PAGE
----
In effect, the evidence thus far for useful examination features
- C1/2 - Reduced flexion-rotation test
- C2/3 and C3/4 - Simultaneous reduced cervical extension, segmental restriction plus pain, and reduced craniocervical flexion test values.
Diagnostic criteria ICHD-3(2018)
A. Any headache fulfilling criterion C
C. Evidence of causation demonstrated by at least two of the following:
- 1. headache has developed in temporal relation to the onset of the cervical disorder or appearance of the lesion
- 2. headache has significantly improved or resolved in parallel with improvement in or resolution of the cervical disorder or lesion
- 3. cervical range of motion is reduced and headache is made significantly worse by provocative manœuvres
- 4. headache is abolished following diagnostic blockade of a cervical structure or its nerve supply[Notes 4]
- ICDH Note: Imaging findings in the upper cervical spine are common in patients without headache; they are suggestive but not firm evidence of causation.
- ICDH Note: Tumours, fractures, infections and rheumatoid arthritis of the upper cervical spine have not been formally validated as causes of headache, but are accepted to fulfil criterion B in individual cases. Cervical spondylosis and osteochondritis may or may not be valid causes fulfilling criterion B, again depending on the individual case.
- Clinical sign must be reliable and valid, but none is established at present. Neck pain, focal neck tenderness, history of neck trauma, mechanical exacerbation of pain, unilaterality, coexisting shoulder pain, reduced range of motion in the neck, nausea, vomiting, photophobia, etc are not unique to cervicogenic headache. Maybe features of cervicogenic headache, but they do not define relationship between the disorder and the source of the headache.
Editor's note: Not technically true that no valid clinical sign see Clinical Assessment.
- Abolition of headache means VAS 0/100. But >90% reduction in pain is accepted, or pain <5/100 on VAS.
- ICDH Note: When cervical myofascial pain is the cause, the headache should probably be coded under 2. Tension-type headache; however, awaiting further evidence, an alternative diagnosis of A11.2.5 Headache attributed to cervical myofascial pain is in the Appendix.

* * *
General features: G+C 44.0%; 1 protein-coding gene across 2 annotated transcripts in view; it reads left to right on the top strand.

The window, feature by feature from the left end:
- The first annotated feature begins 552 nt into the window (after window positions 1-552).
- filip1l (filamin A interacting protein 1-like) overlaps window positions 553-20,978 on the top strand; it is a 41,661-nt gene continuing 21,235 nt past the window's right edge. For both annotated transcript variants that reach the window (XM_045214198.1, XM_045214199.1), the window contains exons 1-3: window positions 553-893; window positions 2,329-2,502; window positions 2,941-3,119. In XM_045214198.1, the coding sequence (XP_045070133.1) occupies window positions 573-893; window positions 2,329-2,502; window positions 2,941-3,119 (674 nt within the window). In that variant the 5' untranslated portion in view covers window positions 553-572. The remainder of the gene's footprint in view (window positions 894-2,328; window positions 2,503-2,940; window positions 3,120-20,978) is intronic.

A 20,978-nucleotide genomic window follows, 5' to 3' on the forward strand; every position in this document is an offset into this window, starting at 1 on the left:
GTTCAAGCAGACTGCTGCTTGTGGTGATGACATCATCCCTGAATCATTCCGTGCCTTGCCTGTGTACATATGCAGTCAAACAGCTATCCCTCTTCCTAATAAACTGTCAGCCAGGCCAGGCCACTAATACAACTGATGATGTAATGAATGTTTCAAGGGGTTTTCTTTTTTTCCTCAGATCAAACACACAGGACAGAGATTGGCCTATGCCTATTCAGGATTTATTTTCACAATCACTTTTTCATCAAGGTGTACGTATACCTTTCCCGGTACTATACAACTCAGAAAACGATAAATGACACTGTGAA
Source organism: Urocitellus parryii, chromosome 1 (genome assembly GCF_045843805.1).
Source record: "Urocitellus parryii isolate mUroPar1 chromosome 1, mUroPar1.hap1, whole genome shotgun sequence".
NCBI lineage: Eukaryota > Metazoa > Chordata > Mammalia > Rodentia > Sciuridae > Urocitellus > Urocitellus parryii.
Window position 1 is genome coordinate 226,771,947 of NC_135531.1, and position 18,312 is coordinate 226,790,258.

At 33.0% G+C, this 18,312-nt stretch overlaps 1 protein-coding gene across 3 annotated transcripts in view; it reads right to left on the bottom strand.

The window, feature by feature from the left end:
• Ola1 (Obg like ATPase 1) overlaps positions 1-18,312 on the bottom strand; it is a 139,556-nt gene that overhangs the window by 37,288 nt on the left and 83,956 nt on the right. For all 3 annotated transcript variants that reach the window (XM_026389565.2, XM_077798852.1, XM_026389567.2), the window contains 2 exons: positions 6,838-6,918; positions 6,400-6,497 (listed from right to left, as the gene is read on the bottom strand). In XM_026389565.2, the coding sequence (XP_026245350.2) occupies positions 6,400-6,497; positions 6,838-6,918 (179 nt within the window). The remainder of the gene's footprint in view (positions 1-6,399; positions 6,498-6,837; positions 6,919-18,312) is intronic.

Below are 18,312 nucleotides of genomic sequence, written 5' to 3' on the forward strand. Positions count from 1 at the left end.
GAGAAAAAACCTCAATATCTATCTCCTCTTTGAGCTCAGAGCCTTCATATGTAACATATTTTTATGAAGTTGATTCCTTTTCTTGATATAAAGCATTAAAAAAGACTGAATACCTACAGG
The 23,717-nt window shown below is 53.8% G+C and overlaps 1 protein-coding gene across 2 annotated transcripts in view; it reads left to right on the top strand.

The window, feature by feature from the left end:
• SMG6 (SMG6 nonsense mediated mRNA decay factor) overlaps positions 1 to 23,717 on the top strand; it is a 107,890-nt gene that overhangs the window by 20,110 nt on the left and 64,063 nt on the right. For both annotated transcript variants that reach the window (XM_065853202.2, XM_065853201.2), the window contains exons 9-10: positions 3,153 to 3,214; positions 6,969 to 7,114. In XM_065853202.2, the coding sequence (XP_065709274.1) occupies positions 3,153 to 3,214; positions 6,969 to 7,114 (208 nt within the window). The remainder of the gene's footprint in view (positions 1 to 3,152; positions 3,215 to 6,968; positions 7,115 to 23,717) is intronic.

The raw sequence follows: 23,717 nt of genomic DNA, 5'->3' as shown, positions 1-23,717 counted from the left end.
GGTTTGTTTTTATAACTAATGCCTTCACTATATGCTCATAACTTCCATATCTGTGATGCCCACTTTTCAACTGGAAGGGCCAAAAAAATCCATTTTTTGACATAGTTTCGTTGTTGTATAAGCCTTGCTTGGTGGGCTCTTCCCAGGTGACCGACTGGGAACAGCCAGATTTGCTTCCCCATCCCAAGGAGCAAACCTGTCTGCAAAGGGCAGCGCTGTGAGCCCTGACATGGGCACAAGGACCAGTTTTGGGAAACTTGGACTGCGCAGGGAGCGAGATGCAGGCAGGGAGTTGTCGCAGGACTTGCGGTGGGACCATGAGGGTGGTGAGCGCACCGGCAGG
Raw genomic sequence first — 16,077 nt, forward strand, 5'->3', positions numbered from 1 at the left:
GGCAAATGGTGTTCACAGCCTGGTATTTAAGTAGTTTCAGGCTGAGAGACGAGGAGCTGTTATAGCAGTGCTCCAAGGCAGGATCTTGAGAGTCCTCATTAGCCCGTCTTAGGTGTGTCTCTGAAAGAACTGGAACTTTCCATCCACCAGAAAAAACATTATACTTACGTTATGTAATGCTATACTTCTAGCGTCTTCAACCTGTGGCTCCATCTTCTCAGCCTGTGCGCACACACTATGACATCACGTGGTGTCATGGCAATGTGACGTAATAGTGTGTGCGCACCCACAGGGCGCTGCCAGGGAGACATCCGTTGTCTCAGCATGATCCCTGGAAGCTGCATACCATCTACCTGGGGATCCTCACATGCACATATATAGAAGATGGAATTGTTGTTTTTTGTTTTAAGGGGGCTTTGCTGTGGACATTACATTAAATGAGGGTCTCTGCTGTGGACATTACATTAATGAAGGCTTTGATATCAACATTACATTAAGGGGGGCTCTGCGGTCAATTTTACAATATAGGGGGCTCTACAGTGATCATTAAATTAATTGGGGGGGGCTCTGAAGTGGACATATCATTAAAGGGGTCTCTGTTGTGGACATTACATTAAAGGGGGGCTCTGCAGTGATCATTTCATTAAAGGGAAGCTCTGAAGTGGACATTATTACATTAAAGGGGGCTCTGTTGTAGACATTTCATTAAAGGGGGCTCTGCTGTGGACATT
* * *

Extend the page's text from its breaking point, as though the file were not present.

- ICDH Note: Headache caused by upper cervical radiculopathy has been postulated and, considering the now well-understood convergence between upper cervical and trigeminal nociception, this is a logical cause of headache. Pending further evidence, this diagnosis is in the Appendix as A11.2.4 Headache attributed to upper cervical radiculopathy.
- ICDH Note: Features that tend to distinguish 11.2.1 Cervicogenic headache from 1. Migraine and 2. Tension-type headache include side-locked pain, provocation of typical headache by digital pressure on neck muscles and by head movement, and posterior-to-anterior radiation of pain. However, while these may be features of 11.2.1 Cervicogenic headache, they are not unique to it and they do not necessarily define causal relationships. Migrainous features such as nausea, vomiting and photo/phonophobia may be present with 11.2.1 Cervicogenic headache, although to a generally lesser degree than in 1. Migraine, and may differentiate some cases from 2. Tension-type headache.
- Govind & Bogduk. Sources of Cervicogenic Headache Among the Upper Cervical Synovial Joints. Pain medicine (Malden, Mass.) 2021. . PMID: 33484154. DOI.
- Getsoian et al.. Validation of a clinical examination to differentiate a cervicogenic source of headache: a diagnostic prediction model using controlled diagnostic blocks. BMJ open 2020. 10:e035245. PMID: 32376753. DOI. Full Text.
- ICHD-3. Full Text